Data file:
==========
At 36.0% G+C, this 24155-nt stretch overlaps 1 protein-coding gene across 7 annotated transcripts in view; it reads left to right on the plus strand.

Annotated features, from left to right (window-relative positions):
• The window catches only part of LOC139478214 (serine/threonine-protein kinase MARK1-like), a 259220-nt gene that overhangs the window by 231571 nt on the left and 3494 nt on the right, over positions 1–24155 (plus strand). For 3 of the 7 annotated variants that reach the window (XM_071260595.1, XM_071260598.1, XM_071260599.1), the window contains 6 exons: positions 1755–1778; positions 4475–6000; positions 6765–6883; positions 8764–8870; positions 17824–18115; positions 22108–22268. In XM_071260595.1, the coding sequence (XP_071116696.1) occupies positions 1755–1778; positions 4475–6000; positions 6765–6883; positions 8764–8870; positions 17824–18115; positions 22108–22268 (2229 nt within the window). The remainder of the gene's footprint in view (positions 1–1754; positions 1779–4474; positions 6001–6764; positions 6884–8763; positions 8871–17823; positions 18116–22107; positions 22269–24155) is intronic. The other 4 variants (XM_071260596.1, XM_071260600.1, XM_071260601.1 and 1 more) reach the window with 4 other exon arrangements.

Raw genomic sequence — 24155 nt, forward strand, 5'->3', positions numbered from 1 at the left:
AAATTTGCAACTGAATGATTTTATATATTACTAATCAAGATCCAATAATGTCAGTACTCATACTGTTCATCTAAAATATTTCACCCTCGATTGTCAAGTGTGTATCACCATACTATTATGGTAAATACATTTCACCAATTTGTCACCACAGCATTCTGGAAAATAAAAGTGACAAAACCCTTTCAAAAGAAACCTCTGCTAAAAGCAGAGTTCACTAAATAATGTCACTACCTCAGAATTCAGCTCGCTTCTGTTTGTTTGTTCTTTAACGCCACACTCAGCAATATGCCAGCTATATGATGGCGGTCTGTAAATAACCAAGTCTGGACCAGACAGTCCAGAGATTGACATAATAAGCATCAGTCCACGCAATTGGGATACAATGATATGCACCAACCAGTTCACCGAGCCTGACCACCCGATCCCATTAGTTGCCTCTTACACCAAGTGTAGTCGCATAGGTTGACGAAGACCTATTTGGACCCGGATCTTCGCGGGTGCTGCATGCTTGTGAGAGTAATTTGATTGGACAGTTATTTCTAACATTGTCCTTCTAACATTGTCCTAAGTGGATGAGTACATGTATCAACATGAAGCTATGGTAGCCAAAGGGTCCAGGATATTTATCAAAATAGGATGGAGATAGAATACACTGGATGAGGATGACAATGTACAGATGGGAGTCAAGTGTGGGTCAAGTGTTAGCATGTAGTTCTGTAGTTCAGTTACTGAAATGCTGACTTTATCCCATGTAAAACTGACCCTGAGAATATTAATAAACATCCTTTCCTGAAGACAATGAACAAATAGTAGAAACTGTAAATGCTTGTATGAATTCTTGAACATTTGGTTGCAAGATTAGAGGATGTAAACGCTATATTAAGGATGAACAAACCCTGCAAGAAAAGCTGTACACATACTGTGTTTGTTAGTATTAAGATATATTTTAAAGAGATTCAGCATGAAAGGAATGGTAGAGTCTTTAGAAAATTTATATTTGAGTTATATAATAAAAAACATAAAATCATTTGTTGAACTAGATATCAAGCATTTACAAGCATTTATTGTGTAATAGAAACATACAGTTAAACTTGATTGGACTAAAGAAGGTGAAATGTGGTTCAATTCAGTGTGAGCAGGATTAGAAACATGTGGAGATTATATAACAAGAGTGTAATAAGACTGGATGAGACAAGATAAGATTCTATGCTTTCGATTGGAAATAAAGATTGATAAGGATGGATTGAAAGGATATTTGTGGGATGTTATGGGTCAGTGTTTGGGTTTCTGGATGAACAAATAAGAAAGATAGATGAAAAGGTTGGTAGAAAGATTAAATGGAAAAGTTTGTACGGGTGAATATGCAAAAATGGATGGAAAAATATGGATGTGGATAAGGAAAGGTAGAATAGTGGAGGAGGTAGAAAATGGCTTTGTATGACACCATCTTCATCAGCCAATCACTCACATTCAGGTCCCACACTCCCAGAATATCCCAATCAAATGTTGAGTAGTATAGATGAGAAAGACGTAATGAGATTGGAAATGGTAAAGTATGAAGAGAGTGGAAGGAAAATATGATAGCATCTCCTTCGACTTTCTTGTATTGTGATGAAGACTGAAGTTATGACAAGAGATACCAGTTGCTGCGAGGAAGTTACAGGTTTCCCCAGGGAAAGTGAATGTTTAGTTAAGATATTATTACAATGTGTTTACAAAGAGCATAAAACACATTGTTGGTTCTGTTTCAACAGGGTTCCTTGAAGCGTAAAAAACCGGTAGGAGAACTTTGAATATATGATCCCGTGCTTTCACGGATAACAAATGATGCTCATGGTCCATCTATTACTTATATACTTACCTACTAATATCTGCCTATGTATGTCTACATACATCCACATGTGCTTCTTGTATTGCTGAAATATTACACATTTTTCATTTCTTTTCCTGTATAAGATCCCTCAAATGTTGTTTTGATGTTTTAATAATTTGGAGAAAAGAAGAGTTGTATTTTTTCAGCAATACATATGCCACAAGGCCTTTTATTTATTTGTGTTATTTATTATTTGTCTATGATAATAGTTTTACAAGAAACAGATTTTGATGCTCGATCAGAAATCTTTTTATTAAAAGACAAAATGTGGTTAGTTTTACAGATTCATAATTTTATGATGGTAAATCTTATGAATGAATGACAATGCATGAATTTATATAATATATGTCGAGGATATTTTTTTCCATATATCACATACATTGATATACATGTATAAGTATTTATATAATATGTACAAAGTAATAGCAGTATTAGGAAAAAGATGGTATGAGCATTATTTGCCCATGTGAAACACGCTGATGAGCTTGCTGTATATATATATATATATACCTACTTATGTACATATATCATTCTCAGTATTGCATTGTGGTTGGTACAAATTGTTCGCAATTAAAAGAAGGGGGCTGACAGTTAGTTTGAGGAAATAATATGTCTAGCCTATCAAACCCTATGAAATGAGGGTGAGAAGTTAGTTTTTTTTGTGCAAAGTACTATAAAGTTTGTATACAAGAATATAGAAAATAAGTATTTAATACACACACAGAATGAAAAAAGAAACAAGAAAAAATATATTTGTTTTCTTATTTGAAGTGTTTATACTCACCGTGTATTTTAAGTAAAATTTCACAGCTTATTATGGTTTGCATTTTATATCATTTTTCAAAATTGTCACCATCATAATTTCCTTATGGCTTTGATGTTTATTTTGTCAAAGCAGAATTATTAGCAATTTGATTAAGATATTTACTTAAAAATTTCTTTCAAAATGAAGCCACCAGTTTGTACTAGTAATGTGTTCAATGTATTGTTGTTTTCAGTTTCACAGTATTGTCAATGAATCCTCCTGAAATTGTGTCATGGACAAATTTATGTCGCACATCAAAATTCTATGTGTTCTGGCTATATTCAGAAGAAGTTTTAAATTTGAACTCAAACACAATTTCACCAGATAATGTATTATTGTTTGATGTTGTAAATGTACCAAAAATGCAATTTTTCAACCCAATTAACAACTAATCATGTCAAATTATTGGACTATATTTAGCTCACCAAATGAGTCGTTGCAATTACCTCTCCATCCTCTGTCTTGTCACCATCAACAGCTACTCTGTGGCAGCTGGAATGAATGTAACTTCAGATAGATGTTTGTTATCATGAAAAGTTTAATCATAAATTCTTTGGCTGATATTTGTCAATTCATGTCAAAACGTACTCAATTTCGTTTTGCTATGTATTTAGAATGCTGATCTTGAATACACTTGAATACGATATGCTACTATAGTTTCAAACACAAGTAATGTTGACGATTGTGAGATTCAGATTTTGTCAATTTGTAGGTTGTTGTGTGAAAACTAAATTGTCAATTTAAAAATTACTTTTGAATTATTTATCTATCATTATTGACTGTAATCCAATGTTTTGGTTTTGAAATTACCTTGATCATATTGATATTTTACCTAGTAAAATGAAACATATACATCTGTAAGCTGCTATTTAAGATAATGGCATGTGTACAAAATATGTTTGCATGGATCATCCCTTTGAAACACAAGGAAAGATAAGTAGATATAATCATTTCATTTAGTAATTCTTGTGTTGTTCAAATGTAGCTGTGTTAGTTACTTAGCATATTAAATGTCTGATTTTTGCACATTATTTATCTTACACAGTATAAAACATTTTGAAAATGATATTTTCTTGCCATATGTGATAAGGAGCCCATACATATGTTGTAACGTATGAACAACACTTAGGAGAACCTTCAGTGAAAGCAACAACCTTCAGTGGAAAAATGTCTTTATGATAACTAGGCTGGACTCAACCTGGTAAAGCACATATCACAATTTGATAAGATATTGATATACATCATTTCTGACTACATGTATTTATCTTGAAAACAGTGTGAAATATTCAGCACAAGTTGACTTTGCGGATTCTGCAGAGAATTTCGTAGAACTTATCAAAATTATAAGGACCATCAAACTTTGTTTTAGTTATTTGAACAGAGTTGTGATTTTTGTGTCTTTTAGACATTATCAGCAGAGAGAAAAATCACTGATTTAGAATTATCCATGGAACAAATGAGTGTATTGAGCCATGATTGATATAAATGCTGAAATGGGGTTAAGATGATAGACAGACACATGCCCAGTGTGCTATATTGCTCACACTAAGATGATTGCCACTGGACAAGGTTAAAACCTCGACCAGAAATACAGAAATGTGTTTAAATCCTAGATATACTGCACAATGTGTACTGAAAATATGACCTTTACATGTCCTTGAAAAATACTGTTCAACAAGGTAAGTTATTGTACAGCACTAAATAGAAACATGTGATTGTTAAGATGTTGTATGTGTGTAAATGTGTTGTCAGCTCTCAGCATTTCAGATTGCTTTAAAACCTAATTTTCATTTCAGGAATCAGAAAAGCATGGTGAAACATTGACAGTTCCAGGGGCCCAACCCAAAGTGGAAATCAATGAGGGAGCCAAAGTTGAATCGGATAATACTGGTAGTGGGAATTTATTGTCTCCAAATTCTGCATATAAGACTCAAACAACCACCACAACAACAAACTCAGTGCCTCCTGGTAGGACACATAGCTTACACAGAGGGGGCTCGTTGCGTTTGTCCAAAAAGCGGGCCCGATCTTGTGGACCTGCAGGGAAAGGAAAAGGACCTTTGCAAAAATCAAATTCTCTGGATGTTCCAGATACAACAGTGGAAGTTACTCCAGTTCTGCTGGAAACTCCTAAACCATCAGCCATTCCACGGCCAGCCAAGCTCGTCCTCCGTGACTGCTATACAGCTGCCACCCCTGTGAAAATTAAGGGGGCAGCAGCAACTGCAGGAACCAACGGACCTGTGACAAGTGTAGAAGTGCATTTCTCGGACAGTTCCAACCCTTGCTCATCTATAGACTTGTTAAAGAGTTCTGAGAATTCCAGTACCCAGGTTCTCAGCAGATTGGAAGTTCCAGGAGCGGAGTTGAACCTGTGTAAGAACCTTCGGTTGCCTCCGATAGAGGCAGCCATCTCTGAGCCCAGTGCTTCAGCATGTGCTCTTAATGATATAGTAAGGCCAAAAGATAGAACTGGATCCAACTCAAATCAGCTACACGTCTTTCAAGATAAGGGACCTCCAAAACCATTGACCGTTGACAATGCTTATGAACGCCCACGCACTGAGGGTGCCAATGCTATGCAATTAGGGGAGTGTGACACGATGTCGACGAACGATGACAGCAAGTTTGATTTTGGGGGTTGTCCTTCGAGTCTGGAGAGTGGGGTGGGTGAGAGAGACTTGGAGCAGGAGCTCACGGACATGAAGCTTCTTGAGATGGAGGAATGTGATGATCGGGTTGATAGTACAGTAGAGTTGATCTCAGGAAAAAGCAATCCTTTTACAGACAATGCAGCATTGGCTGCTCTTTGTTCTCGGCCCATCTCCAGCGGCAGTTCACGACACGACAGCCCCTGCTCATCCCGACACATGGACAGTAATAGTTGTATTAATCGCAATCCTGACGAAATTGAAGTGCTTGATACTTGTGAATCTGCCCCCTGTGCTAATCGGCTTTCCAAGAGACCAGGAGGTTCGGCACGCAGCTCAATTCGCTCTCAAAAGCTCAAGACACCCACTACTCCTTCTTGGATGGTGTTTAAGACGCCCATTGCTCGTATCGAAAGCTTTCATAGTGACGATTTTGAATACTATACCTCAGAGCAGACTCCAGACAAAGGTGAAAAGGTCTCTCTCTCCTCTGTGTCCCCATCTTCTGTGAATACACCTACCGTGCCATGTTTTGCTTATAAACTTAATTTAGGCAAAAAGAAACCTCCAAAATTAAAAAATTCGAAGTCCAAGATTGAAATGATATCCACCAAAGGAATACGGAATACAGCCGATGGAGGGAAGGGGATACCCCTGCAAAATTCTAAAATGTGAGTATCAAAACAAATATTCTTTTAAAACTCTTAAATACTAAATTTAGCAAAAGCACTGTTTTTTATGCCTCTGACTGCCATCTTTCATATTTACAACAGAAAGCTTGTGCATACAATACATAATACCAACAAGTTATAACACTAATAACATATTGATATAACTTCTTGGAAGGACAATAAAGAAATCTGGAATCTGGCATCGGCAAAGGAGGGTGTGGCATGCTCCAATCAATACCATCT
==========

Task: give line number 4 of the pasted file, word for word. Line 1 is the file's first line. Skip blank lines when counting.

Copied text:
Raw genomic sequence — 24155 nt, forward strand, 5'->3', positions numbered from 1 at the left: